Listening to the voice that calls, “Come back. I’m not through with you yet.”

Solitary in Fog II

Amble Towards Epiphany – copyright 2012 — Paul Vreeland

“I know something is there. I just haven’t found it yet,” he explained. I was watching a video of a talk given by Scott Kelby at a photographer’s conference hosted by Google+.  Kelby, the author of several how-to books, and host of www.kelbytraining.com, is a well-known name in the world of digital photography. The title of his talk is “Crush the Composition” and I recommend it to anyone who is interested in the art. Crush_Composition

Click here to watch the hour-long “Crush the Composition” Youtube video

Scott was talking about “working the scene”. “Try this, try that. Create a shot list. Shoot wide, shoot tight. If something makes you stop, there is something there. Your job as a photographer is to find it.” He was offering another stop-and-think-about-what-you’re-doing slow movement dictum. “It’s our nature to want to go on to the next thing—shoot the next shot. Once you’ve done a lot of shooting, stop, sit down, look at the back of your camera and start going through your shoots. Make sure you’ve shot it every way possible.”

Every morning on the way to work, I pass Andrew’s Pond and Wright’s Bridge. The transformation wrought by the change of season on the foliage overhanging the water was remarkable this year. For several mornings I drove by, glancing over my shoulder at the crimsons and oranges bowing towards the dark water. Each time I drove by I knew the foliage would diminish both in intensity and in mass. I knew the lighting would change. I knew that if I continued my habit of getting to my desk as quickly as possible and diving into my comfortable routine, I would miss the shot, whatever that shot was. I stopped and I shot. On three consecutive mornings I stopped and I shot. Are you expecting to see the results? Keep reading.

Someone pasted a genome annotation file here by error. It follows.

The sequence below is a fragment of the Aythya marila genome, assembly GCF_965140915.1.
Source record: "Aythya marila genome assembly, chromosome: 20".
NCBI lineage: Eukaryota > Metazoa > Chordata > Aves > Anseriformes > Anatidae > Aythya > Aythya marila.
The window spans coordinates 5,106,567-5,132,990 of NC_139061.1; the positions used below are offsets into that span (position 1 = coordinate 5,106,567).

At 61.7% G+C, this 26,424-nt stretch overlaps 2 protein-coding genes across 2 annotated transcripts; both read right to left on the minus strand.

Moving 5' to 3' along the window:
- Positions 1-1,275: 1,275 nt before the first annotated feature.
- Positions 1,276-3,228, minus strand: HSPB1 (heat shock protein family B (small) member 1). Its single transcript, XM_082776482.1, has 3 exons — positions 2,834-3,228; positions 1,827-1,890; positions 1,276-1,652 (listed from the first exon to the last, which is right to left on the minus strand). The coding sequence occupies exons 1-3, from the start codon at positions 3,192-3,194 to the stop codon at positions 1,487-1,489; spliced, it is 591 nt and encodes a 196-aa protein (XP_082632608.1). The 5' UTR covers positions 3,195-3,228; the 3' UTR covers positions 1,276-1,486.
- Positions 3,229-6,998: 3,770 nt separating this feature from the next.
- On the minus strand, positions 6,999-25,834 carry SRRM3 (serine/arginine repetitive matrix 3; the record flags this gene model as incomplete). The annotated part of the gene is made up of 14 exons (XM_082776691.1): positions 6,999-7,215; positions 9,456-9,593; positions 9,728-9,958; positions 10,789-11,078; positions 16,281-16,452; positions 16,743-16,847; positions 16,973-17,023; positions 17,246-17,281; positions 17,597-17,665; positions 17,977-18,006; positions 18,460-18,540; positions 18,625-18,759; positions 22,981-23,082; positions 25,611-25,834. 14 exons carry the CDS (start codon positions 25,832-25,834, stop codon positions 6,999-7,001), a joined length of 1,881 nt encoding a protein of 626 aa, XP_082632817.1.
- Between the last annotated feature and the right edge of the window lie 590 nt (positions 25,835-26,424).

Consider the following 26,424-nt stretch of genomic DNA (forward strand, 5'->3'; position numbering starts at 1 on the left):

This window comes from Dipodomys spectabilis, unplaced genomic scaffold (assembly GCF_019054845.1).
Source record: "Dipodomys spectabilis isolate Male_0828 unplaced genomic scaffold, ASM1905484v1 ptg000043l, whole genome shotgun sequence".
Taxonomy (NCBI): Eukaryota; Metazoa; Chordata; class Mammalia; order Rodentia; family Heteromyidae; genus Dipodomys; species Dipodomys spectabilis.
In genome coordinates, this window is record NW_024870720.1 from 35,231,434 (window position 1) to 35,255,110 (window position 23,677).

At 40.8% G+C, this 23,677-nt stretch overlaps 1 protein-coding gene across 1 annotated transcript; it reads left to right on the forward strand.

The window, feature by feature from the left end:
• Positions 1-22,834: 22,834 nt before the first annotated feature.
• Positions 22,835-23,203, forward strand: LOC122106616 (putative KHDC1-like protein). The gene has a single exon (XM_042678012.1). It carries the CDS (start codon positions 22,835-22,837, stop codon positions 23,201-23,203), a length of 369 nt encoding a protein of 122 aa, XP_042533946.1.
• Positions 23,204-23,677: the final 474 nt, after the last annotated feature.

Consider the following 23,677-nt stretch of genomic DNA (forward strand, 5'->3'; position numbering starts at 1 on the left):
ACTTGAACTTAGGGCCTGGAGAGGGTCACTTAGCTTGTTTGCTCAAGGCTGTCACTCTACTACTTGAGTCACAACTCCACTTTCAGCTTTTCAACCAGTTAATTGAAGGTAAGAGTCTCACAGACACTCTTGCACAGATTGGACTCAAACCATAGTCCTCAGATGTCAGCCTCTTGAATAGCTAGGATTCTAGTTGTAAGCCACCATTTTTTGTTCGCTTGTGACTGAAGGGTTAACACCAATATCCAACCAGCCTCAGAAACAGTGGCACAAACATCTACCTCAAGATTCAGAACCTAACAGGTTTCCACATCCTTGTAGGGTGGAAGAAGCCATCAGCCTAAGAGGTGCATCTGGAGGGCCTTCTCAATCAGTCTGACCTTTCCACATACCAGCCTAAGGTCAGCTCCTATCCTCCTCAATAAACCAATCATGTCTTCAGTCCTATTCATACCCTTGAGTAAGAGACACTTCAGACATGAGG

Sometime during the past year, or maybe two, Alanna and I watched a film set in the middle east. A foreign movie with English subtitles, the plot had something to do with a two men making a road journey across a hot hard-scrabble and treeless terrain. I’m sorry, I can’t remember the reason for the journey, or the title of the film, but what I do remember is one scene in which the driver of the dusty white automobile, who happens to be a photographer, is taken by the beauty of the landscape. There is something that he sees that makes him stop. Scott Kelby would have told him, “There is something here. Your job is take your camera and find it.” We watch as the driver looks out the car window assessing the view, knowing that he will never return to this locale. His partner senses that the photographer’s talent has been tempted and he asks, “ Do you want to take a picture?” It is a moment of decision—a moment with little in the way of dialogue, and much in the depiction of self-betrayal. The photographer doesn’t get out of the car. He doesn’t take up his camera, and he doesn’t honour what his eyes have been blessed to see. He puts the car in gear and drives on. (If you know the name of the film is, please leave a comment.)

Perhaps the image of the landscape will haunt him for some time. If he retains the image, even if it is confined to his imagination, isn’t that enough, you ask. At least he has that.

Would it have been enough for Michaelangelo to “know” that his David(1501—1504) was confined to a giant block of Carrara marble—a block that had first been worked on by Agostino di Duccio and later by Antonio Rossellino, and then neglected for twenty-five years? Michaelangelo is reputed to have said, “Every block of stone has a statue inside it, and it is the task of the sculptor to discover it.” – a statement that echoes Kelby’s suggestion that when he is attracted to a scene, “I know something is there. I just haven’t found it yet.”

The character in the Middle-Eastern road trip film is not a great photographer. He wasn’t as well-know a talent as Michaelangelo was a Renaissance master. But I don’t believe that this matters. The question is this: what of the writer who doesn’t apply his pen? What of the photographer who doesn’t use his camera? While we and millions of others have benefitted from Michaelangelo’s talent, isn’t it also true that Michaelangelo—something of what he discovered about himself as an artist, and as a human–was imprisoned in the stone until he brought forth his David. Maybe, for a writer, it’s not so much about the event of publication, as it is creative process of discovering who it is that is writing, who it is that is self, mirroring glimpses of the divine. Maybe, for the photographer . . .

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